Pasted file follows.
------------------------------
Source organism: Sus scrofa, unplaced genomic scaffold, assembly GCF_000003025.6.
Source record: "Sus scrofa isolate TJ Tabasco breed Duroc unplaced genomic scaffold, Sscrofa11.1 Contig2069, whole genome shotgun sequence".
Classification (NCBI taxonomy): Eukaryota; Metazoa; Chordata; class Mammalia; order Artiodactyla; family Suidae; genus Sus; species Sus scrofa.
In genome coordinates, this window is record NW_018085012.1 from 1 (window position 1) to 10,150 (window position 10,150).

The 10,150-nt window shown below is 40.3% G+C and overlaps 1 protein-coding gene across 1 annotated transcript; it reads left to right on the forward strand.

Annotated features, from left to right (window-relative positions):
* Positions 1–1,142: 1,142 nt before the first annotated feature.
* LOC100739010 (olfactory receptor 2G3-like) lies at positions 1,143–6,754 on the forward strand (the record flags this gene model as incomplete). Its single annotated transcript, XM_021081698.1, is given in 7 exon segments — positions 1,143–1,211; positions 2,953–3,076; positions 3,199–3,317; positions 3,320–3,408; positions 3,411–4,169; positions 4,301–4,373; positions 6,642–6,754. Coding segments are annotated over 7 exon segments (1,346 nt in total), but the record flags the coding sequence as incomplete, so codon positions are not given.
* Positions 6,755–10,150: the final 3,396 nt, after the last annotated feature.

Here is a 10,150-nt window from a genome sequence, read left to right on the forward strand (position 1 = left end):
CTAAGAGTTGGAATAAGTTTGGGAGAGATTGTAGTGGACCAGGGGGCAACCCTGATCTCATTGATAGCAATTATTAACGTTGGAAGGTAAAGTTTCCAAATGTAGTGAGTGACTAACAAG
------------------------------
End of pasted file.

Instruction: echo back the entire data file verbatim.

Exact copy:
Source organism: Sus scrofa, unplaced genomic scaffold, assembly GCF_000003025.6.
Source record: "Sus scrofa isolate TJ Tabasco breed Duroc unplaced genomic scaffold, Sscrofa11.1 Contig2069, whole genome shotgun sequence".
Classification (NCBI taxonomy): Eukaryota; Metazoa; Chordata; class Mammalia; order Artiodactyla; family Suidae; genus Sus; species Sus scrofa.
In genome coordinates, this window is record NW_018085012.1 from 1 (window position 1) to 10,150 (window position 10,150).

The 10,150-nt window shown below is 40.3% G+C and overlaps 1 protein-coding gene across 1 annotated transcript; it reads left to right on the forward strand.

Annotated features, from left to right (window-relative positions):
* Positions 1–1,142: 1,142 nt before the first annotated feature.
* LOC100739010 (olfactory receptor 2G3-like) lies at positions 1,143–6,754 on the forward strand (the record flags this gene model as incomplete). Its single annotated transcript, XM_021081698.1, is given in 7 exon segments — positions 1,143–1,211; positions 2,953–3,076; positions 3,199–3,317; positions 3,320–3,408; positions 3,411–4,169; positions 4,301–4,373; positions 6,642–6,754. Coding segments are annotated over 7 exon segments (1,346 nt in total), but the record flags the coding sequence as incomplete, so codon positions are not given.
* Positions 6,755–10,150: the final 3,396 nt, after the last annotated feature.

Here is a 10,150-nt window from a genome sequence, read left to right on the forward strand (position 1 = left end):
CTAAGAGTTGGAATAAGTTTGGGAGAGATTGTAGTGGACCAGGGGGCAACCCTGATCTCATTGATAGCAATTATTAACGTTGGAAGGTAAAGTTTCCAAATGTAGTGAGTGACTAACAAG